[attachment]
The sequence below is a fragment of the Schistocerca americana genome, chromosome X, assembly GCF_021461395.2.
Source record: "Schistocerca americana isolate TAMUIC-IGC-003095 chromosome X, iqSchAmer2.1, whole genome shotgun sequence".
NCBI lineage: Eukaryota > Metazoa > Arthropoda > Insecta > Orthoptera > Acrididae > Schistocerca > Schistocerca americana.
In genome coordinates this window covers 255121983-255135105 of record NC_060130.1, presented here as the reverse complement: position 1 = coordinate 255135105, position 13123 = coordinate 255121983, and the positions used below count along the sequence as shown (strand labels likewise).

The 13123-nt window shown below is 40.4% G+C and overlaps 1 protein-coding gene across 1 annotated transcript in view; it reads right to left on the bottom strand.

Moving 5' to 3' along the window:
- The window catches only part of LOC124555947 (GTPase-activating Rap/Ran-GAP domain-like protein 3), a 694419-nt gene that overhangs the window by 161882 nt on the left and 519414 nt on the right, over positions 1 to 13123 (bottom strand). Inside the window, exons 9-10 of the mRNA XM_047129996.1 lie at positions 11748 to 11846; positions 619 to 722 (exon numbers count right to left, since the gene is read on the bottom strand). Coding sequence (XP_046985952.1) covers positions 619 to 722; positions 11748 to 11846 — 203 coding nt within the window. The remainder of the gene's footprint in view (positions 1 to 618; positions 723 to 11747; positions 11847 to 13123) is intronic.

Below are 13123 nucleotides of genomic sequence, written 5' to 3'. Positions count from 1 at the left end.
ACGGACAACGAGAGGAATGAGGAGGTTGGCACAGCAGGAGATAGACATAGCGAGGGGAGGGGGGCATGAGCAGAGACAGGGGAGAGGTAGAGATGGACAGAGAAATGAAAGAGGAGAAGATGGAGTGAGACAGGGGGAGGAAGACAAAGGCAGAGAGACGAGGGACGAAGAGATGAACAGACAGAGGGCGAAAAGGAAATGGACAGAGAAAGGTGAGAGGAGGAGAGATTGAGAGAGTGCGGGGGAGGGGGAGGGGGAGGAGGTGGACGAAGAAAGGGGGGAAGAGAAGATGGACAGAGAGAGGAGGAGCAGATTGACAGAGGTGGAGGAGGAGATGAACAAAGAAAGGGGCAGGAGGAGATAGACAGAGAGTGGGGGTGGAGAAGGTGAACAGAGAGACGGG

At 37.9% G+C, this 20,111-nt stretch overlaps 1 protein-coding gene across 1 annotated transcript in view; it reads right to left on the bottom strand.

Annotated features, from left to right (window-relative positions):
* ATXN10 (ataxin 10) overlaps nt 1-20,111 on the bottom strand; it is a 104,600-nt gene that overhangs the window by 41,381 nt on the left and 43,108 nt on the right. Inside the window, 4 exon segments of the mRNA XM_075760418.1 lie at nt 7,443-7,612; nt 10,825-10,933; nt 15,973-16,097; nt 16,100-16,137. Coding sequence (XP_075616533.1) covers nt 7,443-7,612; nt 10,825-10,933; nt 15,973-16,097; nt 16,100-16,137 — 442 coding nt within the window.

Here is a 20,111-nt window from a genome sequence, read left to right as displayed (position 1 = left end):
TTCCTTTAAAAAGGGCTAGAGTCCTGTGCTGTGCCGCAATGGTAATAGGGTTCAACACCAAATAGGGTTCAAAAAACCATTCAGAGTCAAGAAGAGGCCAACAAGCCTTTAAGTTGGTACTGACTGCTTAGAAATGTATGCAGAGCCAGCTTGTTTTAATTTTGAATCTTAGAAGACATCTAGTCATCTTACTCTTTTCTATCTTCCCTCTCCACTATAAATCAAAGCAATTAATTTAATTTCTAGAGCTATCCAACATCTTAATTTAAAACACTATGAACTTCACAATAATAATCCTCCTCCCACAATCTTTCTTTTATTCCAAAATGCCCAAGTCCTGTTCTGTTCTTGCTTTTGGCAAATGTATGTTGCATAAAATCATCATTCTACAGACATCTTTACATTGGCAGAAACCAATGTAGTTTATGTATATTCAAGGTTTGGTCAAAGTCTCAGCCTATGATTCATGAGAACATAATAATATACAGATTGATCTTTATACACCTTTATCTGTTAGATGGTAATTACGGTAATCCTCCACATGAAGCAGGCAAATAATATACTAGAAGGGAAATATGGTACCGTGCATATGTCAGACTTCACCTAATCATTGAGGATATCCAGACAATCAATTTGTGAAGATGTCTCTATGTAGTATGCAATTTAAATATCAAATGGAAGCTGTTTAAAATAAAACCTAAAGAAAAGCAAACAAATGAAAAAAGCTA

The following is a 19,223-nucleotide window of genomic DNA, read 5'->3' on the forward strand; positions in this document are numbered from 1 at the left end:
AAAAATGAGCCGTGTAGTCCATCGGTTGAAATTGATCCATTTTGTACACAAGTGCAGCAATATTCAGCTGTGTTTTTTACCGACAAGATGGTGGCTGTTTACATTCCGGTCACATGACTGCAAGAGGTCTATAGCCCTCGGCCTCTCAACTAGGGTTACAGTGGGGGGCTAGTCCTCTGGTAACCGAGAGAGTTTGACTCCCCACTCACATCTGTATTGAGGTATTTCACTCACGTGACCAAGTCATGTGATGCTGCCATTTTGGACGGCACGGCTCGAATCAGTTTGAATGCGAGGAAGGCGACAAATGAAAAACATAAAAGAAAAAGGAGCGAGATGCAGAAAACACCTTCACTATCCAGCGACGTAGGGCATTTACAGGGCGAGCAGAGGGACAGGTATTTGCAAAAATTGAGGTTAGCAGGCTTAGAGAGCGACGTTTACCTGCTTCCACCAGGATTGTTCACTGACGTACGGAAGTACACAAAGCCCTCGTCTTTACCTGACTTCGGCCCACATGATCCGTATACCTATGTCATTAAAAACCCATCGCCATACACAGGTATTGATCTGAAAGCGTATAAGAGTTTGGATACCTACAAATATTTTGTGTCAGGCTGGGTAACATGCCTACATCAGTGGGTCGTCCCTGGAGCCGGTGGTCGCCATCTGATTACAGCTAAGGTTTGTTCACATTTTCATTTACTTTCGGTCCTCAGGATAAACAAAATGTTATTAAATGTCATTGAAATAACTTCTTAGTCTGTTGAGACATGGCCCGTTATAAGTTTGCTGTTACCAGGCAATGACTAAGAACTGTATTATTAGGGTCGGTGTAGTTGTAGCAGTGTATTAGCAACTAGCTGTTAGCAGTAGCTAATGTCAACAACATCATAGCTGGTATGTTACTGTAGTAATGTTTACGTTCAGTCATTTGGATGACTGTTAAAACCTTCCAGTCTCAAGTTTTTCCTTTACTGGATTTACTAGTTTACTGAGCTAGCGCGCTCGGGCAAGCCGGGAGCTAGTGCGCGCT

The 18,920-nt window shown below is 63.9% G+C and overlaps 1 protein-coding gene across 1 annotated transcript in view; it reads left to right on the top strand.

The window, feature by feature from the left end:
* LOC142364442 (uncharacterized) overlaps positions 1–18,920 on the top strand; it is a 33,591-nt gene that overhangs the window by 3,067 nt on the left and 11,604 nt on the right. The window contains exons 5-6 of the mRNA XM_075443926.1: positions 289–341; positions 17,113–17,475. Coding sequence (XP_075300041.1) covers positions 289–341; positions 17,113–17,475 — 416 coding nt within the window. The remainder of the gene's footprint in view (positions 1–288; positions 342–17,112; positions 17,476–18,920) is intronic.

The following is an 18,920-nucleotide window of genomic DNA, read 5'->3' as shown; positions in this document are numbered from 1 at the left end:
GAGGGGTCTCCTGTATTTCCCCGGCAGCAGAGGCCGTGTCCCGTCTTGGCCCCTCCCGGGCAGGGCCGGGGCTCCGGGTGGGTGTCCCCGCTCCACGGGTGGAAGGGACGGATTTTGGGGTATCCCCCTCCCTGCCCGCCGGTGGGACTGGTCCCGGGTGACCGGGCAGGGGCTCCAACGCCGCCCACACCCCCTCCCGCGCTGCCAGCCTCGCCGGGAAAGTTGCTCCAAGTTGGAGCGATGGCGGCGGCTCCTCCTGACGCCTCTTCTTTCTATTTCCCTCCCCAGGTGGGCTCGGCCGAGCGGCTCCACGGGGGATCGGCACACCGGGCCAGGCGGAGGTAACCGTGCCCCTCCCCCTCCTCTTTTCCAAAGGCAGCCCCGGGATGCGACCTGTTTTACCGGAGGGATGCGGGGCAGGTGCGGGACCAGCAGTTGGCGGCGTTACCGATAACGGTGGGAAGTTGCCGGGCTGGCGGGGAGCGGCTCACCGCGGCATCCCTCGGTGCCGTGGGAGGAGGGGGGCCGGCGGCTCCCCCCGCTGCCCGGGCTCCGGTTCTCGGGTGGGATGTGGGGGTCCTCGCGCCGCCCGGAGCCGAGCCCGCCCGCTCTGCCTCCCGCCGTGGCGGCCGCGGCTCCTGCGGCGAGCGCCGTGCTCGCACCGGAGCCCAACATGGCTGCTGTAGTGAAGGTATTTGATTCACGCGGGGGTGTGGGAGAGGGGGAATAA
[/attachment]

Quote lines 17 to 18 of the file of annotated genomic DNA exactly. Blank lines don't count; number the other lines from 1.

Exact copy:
The 18,920-nt window shown below is 63.9% G+C and overlaps 1 protein-coding gene across 1 annotated transcript in view; it reads left to right on the top strand.

The window, feature by feature from the left end: